There are a few beers that have gained enough national attention to warrant full day events centered around their release, and arguably the most anticipated is 3 Floyds Brewing Co.’s Dark Lord Day. Held in Munster, Ind. every April since 2004, the event draws people from all over the world, and tickets sell out in a matter of minutes online.
Dark Lord Day, as the name implies, is the only time in which Dark Lord is available.
This year, Dark Lord Day was held on April 26. Only about 8,000 people were able to get allotment tickets, although there were more general admission tickets sold, the holders of which could enjoy various beers on tap but were unable to purchase bottles of Dark Lord. The brewery also donated a portion of the proceeds to The American Red Cross, Calumet Area Humane Society and Munster area elementary schools.
The Dark Lord Day website has a somewhat dramatic description of the beer:
Dark Lord is a gargantuan Russian Style Imperial Stout, with a reverse cascading head that starts out billowing the color of burnt oil like the Dark Lord rising from the black primordial beginnings. Its resonant vinous aroma has been described as cherries, sweet malt, molasses, burnt currants, plums with a port wine alcohol undertow. Mochachino notes buried within. Motor oil consistency, hellishly smooth yet divinely burnt and vinous.
Although there have been a multitude of variants over the years, the base Dark Lord beer is a 15 percent Russian imperial stout sold in 22-ounce bottles that has been brewed with Mexican vanilla, coffee and Indian sugar. Each variant is differentiated by a different colored wax, with the regular version this year sporting a blue color.1
For the 2014 release, the allotment per person with a ticket was four bottles at $15 each, and each regular ticket holder also received at “Golden Ticket” scratch off. The people who scratched a winning ticket were able to purchase one of three Dark Lord variants, each of which cost $502:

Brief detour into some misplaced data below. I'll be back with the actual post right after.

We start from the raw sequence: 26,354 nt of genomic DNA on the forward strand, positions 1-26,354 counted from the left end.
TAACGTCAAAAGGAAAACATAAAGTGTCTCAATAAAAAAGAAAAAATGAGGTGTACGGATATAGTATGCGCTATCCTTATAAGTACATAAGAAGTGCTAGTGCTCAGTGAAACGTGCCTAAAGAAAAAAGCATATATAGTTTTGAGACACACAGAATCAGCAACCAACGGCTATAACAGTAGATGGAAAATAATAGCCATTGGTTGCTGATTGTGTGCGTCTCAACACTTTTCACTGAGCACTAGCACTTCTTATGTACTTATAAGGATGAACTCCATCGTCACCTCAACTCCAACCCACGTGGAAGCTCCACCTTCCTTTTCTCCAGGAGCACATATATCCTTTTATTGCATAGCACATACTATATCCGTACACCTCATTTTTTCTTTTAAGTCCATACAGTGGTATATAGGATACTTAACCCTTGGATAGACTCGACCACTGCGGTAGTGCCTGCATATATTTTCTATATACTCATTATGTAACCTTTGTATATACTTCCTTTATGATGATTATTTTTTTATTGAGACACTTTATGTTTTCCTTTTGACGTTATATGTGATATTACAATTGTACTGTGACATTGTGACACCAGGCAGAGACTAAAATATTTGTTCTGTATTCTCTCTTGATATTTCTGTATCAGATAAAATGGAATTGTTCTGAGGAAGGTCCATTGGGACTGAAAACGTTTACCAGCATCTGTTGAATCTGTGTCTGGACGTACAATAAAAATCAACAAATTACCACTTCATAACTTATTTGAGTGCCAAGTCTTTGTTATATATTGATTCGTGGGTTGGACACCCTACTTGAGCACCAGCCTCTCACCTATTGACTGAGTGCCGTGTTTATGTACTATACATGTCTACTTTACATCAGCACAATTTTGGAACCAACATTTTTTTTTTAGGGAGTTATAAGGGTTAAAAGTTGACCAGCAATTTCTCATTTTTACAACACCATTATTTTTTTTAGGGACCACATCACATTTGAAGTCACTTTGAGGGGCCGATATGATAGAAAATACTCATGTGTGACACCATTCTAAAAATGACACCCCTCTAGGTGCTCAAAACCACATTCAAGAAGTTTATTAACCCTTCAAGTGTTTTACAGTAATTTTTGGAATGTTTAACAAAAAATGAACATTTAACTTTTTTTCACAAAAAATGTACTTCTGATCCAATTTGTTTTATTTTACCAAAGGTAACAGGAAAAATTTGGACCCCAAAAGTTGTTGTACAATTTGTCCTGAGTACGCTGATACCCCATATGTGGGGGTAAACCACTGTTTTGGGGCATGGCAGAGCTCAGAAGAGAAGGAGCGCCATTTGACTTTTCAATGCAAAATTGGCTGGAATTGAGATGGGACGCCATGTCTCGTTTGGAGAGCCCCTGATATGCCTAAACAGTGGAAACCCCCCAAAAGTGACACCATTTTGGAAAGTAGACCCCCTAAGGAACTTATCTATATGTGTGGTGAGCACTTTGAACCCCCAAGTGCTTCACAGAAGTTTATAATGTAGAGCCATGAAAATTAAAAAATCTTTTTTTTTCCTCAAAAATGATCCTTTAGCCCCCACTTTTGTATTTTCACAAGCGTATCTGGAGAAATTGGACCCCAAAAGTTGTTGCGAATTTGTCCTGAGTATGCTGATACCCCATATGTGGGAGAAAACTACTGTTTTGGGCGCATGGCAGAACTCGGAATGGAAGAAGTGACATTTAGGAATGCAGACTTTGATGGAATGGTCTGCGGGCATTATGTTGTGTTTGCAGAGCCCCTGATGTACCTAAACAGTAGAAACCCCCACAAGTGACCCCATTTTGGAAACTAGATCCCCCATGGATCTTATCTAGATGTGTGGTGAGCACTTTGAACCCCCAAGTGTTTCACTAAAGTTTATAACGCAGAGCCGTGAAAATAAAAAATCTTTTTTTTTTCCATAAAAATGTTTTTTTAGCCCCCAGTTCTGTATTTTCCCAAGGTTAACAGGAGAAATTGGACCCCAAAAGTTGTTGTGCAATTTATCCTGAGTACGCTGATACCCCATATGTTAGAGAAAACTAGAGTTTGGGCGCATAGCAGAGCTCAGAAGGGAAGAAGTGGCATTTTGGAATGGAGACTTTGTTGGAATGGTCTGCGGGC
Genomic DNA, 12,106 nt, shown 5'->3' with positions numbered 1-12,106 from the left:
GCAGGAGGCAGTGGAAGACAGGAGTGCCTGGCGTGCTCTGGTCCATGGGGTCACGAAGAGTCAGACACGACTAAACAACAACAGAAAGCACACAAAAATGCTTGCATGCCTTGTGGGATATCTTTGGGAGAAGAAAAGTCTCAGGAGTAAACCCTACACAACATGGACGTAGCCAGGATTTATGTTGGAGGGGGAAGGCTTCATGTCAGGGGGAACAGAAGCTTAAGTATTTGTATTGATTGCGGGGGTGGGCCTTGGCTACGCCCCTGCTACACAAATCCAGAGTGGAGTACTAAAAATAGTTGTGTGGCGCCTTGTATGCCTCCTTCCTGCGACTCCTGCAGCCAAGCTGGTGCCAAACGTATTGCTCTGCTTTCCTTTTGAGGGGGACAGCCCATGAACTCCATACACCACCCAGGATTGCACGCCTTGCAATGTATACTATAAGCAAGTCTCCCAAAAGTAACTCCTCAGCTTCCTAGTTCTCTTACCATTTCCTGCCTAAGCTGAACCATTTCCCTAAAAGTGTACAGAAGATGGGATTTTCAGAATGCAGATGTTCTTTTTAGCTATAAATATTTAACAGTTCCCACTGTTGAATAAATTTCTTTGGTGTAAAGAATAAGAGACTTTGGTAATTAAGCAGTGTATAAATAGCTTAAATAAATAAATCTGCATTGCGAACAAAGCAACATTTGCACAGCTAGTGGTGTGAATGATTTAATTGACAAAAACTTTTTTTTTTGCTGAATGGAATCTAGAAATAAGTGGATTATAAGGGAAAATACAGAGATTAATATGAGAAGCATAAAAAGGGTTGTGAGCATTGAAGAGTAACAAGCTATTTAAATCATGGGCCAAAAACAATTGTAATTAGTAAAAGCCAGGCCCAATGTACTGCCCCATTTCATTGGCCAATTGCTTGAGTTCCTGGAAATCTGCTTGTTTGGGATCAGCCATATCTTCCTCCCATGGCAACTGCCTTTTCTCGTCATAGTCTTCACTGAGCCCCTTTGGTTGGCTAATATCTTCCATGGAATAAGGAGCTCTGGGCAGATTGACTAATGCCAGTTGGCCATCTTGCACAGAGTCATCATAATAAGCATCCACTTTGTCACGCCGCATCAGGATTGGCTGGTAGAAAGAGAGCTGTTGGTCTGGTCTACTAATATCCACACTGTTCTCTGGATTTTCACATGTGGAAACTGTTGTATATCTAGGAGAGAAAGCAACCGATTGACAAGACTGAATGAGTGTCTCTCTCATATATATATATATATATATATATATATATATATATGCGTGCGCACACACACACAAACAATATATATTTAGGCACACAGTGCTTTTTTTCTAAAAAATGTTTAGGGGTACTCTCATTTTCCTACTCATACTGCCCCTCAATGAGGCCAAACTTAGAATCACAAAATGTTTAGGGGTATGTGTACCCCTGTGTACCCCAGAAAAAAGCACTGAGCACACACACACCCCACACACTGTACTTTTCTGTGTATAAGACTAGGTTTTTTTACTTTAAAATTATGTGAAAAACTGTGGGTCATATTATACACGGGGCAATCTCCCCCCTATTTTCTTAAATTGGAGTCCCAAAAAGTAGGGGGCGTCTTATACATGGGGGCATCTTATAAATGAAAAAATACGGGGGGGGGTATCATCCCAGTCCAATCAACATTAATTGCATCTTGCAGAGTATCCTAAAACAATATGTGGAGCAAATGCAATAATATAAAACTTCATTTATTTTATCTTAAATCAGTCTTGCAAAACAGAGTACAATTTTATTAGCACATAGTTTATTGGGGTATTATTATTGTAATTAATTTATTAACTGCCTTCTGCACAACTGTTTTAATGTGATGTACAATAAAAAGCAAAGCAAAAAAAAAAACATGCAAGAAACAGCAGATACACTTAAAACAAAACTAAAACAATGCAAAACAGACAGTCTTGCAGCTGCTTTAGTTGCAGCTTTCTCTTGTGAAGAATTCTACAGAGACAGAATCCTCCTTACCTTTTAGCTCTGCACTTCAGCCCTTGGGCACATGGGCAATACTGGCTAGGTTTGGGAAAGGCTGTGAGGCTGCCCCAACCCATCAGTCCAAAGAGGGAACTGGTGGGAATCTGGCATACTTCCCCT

- Bourbon Barrel Aged Dark Lord with Vanilla Beans
- Brandy Barrel Aged Dark Lord
- The Earl of Biggleswade: Dark Lord aged in a brandy barrel with cardamom, coriander, and cacao nibs
The Dark Lord pours a deep black, with very little head that is light tan in color, and what head there is disappears quickly. The aroma from the glass is unique but not exactly inviting, a combination of wet dog and dark chocolate, with a little coffee and sweetness thrown in. There is very little carbonation evident even as the beer is poured and the beer sticks to the glass like syrup.
At the first sip of the Dark Lord, I am immediately overwhelmed with cloying sweetness that is so strong it almost makes me gag. I do taste some other flavors around the sweetness, namely coffee, oak, burnt sugar, dark chocolate and even a little vanilla, but they are buried, and never come close to breaking through to make a major impact. In addition, there is almost no carbonation noticeable from the beginning, adding to the too-thick mouthfeel that the beer has.
Dark Lord is quite vicious, coating my tongue like motor oil, and the finish tastes strongly medicinal, like cough syrup. There is no balance to the profile at all, and while it does get more palatable as it gets warmer, the overall sweetness still dominates every other flavor until I am finished with it.